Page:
5. Placing right sides together, place a second 11×14-inch rectangle on top of your mummy face. Sew around three edges, keeping the top open. Repeat with the other two pieces. You should now have two “bags” that are inside-out. One is the outside of the bag (the one with the mummy) and the other is the inside lining.

Mummy Trick or Treat Bag by

6. Pick open a 4 to 5-inch opening in the bottom of the lining bag using a seam-ripper.

Mummy Trick or Treat Bag by

7. Leave the lining bag inside out. Make the outside mummy bag right-side-out, so that the mummy is looking at you. Pin the handles into place on both sides of the bag. Pin with their raw edge pointing up and their curved edges down.

Mummy Trick or Treat Bag by

8. This is the only “tricky” part of the project, and it’s not really tricky once you do it…

The inside lining is still inside-out. You need to pull the lining up over the mummies face (the whole outside bag) so that the right sides of the mummy and lining are facing each other. All of the raw edges of both bags need to be level with each other and the raw edges of the handles should be poking out. So the order should be the mummy in the middle, handles, then inside-out lining.

Here’s what it should look like:

Mummy Trick or Treat Bag by

Line up all of the fabric edges and sew around the top circle of the bag so that everything is sewn together. When going over the handles I would back up and sew it a time or two more for added strength.

9. Once the top is sew together you are going to pull the bag through the hole in the bottom of the lining.

Mummy Trick or Treat Bag by

10. To finish up you can sew or hand-stitch the hole in the lining shut and then tuck it into place inside the mummy bag. You are done in just 10 steps!

Mummy Trick or Treat Bag by

This bag is the perfect size for younger kids. My babies are 6,4, and 2 which means they are short. I didn’t want a bag that was so big they’d be dragging it around all night. If you want a larger bag the same sewing principles/instructions apply, just plan on more materials to get the job done.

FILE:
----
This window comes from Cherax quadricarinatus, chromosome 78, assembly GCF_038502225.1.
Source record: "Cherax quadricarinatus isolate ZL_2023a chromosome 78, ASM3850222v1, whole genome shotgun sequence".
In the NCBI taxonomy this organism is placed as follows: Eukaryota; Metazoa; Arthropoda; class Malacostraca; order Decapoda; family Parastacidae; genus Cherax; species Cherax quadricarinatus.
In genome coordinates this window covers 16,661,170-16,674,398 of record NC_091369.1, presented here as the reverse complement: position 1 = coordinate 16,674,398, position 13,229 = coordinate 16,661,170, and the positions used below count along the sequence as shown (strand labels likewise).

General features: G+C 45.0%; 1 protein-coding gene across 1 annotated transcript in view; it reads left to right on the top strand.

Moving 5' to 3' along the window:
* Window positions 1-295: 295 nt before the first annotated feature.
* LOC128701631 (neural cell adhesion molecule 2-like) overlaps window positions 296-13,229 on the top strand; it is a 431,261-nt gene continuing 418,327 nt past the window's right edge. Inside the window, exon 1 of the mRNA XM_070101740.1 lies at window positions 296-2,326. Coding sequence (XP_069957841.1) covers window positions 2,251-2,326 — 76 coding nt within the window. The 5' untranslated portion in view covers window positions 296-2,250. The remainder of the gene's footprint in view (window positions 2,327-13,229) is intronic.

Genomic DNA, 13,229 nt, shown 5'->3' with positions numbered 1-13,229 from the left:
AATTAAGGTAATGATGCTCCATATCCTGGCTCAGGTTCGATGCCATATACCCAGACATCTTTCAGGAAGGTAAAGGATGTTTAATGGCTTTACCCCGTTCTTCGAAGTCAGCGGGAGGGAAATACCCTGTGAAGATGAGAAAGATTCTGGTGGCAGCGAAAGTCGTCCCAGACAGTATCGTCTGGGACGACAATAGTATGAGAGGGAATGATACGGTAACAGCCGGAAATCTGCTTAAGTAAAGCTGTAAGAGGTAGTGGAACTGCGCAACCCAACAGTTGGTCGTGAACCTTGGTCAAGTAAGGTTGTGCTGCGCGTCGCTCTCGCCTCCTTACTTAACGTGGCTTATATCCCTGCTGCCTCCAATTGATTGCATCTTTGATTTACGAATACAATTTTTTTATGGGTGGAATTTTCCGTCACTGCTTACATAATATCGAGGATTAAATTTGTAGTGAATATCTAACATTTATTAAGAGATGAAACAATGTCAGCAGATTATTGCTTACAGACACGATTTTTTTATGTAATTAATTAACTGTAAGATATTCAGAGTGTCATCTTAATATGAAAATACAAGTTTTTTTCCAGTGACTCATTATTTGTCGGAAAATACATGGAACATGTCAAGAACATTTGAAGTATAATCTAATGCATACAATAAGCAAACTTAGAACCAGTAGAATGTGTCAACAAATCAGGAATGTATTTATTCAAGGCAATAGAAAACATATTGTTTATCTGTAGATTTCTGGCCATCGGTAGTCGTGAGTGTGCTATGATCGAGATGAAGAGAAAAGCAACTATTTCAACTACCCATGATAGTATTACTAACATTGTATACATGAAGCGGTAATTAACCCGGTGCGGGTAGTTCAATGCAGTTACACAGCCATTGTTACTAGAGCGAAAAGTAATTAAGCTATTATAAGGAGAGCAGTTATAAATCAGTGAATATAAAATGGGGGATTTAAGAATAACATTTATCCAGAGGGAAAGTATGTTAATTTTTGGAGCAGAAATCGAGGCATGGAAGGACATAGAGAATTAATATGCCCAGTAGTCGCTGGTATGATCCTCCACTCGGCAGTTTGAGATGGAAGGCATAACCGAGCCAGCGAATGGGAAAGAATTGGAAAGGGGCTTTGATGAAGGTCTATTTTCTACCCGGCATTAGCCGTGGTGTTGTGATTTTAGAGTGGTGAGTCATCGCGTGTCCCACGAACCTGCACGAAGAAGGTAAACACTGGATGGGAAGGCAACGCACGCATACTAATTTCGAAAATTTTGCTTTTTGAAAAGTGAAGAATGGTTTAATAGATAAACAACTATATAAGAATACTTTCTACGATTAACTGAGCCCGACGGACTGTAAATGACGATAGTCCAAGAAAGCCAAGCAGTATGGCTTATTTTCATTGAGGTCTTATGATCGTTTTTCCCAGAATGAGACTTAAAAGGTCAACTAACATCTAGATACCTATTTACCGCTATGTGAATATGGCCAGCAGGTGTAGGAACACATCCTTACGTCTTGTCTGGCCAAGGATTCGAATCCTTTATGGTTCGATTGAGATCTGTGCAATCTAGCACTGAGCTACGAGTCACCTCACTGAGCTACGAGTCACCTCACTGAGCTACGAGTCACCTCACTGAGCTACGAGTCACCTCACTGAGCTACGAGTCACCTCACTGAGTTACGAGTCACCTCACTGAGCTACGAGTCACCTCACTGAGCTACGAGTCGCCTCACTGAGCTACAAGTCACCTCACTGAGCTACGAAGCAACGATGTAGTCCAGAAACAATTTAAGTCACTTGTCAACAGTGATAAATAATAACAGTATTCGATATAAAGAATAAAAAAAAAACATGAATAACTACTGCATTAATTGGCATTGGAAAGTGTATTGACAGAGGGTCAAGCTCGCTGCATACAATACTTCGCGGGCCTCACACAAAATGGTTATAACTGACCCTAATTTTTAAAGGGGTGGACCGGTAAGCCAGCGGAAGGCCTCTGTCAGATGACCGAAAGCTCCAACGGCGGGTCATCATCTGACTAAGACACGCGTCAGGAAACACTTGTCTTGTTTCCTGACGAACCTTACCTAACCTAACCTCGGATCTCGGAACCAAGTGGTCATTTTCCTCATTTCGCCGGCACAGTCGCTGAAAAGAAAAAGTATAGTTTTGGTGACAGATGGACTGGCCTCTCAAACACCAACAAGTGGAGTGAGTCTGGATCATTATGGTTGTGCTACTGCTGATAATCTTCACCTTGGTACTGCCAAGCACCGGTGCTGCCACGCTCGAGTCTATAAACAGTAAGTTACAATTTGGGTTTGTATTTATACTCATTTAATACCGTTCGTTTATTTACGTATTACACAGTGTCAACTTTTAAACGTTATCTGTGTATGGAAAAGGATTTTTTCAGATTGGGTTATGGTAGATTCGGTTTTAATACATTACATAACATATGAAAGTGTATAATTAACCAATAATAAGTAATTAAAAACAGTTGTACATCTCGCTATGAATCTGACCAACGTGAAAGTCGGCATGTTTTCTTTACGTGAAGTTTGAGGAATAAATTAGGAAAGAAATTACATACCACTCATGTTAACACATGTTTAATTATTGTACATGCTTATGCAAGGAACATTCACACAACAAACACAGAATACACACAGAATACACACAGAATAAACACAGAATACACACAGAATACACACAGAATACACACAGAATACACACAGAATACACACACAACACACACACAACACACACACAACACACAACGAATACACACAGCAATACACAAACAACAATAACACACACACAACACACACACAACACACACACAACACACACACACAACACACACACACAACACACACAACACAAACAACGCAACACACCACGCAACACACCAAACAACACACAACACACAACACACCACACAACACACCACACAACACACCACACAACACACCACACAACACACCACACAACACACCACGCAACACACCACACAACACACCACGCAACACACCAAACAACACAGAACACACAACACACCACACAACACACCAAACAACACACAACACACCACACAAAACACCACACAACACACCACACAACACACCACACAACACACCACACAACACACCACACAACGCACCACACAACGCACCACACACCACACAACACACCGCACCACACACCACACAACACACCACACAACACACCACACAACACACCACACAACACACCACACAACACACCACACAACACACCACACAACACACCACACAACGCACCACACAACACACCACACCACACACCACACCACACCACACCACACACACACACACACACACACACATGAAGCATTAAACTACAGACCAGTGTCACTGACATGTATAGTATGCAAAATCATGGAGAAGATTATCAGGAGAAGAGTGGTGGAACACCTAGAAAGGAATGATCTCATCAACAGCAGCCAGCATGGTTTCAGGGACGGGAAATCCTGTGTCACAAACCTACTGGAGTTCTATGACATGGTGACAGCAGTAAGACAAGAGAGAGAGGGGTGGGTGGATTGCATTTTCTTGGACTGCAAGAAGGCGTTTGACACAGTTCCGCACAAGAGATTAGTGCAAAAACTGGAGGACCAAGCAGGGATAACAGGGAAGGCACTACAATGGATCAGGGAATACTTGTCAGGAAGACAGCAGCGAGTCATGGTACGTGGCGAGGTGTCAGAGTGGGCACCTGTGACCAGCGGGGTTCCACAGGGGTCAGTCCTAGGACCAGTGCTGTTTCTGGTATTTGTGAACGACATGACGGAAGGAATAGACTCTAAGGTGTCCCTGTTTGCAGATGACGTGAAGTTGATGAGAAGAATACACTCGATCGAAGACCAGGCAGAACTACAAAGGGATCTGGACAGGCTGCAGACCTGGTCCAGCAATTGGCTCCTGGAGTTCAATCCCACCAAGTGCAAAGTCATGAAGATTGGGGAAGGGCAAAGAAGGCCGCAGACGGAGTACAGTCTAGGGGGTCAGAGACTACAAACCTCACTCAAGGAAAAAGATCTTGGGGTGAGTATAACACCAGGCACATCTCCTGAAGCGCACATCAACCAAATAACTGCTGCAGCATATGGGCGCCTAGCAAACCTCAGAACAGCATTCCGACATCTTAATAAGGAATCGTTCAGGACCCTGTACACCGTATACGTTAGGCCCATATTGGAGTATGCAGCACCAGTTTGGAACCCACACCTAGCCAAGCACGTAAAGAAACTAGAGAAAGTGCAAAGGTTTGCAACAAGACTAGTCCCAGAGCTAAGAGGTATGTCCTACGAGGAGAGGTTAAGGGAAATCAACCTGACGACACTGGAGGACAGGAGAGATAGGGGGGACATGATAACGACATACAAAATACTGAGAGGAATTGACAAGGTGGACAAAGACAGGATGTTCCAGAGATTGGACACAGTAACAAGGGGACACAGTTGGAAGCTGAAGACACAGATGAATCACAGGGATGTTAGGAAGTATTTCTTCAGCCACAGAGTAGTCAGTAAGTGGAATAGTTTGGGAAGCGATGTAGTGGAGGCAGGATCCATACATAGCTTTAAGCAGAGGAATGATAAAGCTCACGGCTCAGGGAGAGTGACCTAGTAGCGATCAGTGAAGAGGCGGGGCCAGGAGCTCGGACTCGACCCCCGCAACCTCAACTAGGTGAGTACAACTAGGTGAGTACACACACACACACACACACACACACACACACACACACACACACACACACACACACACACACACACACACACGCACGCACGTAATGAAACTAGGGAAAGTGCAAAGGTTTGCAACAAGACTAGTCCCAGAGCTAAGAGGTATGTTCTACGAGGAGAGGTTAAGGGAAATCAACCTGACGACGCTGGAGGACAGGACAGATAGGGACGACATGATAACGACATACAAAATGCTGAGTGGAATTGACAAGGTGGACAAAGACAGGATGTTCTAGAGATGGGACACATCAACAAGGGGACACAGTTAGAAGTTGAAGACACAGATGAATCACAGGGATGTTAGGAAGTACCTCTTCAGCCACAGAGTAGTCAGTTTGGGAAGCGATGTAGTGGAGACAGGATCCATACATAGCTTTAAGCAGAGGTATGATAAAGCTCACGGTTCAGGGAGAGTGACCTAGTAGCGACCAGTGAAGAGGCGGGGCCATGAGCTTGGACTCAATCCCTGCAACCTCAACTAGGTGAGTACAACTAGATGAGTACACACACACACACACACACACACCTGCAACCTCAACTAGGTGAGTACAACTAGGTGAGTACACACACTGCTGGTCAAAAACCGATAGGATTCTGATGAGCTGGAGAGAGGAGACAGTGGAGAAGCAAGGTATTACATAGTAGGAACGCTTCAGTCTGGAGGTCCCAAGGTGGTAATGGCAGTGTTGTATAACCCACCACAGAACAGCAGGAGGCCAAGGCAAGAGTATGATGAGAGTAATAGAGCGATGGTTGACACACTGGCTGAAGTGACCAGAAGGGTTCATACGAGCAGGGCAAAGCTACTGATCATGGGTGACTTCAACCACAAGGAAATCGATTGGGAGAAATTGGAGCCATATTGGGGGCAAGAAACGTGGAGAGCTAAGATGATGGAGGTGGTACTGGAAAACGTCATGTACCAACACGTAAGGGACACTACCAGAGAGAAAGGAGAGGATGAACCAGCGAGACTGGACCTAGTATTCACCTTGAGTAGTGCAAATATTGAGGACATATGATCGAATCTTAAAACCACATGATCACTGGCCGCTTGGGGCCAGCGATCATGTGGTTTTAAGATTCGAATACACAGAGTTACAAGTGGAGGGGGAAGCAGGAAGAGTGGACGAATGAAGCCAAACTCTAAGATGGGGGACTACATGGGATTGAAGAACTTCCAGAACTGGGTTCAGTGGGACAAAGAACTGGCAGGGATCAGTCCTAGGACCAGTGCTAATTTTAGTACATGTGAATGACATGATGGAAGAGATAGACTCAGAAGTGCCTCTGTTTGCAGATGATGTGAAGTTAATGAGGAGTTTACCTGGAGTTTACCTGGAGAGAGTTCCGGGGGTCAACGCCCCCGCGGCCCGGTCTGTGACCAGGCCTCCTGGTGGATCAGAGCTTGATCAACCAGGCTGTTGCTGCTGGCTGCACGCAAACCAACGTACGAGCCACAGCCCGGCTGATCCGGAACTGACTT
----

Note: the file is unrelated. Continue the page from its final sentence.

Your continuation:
A big thank you to the Ribbon Retreat and for having so many awesome accents and fabrics to inspire my projects.

And thank YOU for reading! Have a great day.

Subscribers get access to Dinner Made Easy meal plans, exclusive recipes, giveaways, and behind-the-scenes updates​! Sign up for my newsletter or get a new recipe every day.

Subscribe Now
about me

About Melissa

I have a lot going on, and I’d much rather spend my time enjoying my messes than fretting about what I’m going to make for dinner. Over the past few years, I’ve nailed down a few strategies that helped me keep my kitchen running like a well-oiled machine, so I started Bless This Mess to help other mess-loving parents solve the nightly dinner delimma—no stress, no drama, just really great food your whole family will love. Read more...

Share Your Comments

Want to share a photo of what you’ve made? Be sure to register or log in and then click the camera icon camera icon located at the bottom of the comment area.

Notify of
Oldest Most Voted
Inline Feedbacks
View all comments

turned out great!!


Bless This Mess - About Me

I’m Melissa, and I want to help you feed your family wholesome food.

As a hobby farmer and mom of five, I’m all about keeping it simple in the kitchen. I want healthy meals that feed my family well, and then I want to get back to my (messy) life. Let’s work together to find something yummy for your dinner table.